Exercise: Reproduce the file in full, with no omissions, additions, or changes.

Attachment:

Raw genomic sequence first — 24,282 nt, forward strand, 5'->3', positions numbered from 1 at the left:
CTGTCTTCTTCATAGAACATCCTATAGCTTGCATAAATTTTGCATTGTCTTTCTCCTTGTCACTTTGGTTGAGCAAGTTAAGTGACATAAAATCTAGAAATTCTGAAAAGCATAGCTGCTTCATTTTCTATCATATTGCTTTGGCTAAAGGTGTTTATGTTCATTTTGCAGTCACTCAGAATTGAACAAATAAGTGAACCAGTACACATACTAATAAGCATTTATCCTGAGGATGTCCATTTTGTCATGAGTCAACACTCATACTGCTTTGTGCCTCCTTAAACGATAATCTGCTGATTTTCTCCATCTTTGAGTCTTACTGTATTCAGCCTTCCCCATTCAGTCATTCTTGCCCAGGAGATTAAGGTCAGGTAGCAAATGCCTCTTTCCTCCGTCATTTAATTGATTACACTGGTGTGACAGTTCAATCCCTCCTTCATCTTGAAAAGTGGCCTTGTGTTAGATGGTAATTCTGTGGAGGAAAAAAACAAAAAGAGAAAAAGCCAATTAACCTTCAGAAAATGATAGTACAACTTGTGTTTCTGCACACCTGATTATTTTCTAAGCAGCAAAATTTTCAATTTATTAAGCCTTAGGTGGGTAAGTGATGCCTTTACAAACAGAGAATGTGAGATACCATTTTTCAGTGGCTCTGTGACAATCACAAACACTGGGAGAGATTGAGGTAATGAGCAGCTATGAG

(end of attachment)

Raw genomic sequence first — 24,282 nt, forward strand, 5'->3', positions numbered from 1 at the left:
CTGTCTTCTTCATAGAACATCCTATAGCTTGCATAAATTTTGCATTGTCTTTCTCCTTGTCACTTTGGTTGAGCAAGTTAAGTGACATAAAATCTAGAAATTCTGAAAAGCATAGCTGCTTCATTTTCTATCATATTGCTTTGGCTAAAGGTGTTTATGTTCATTTTGCAGTCACTCAGAATTGAACAAATAAGTGAACCAGTACACATACTAATAAGCATTTATCCTGAGGATGTCCATTTTGTCATGAGTCAACACTCATACTGCTTTGTGCCTCCTTAAACGATAATCTGCTGATTTTCTCCATCTTTGAGTCTTACTGTATTCAGCCTTCCCCATTCAGTCATTCTTGCCCAGGAGATTAAGGTCAGGTAGCAAATGCCTCTTTCCTCCGTCATTTAATTGATTACACTGGTGTGACAGTTCAATCCCTCCTTCATCTTGAAAAGTGGCCTTGTGTTAGATGGTAATTCTGTGGAGGAAAAAAACAAAAAGAGAAAAAGCCAATTAACCTTCAGAAAATGATAGTACAACTTGTGTTTCTGCACACCTGATTATTTTCTAAGCAGCAAAATTTTCAATTTATTAAGCCTTAGGTGGGTAAGTGATGCCTTTACAAACAGAGAATGTGAGATACCATTTTTCAGTGGCTCTGTGACAATCACAAACACTGGGAGAGATTGAGGTAATGAGCAGCTATGAG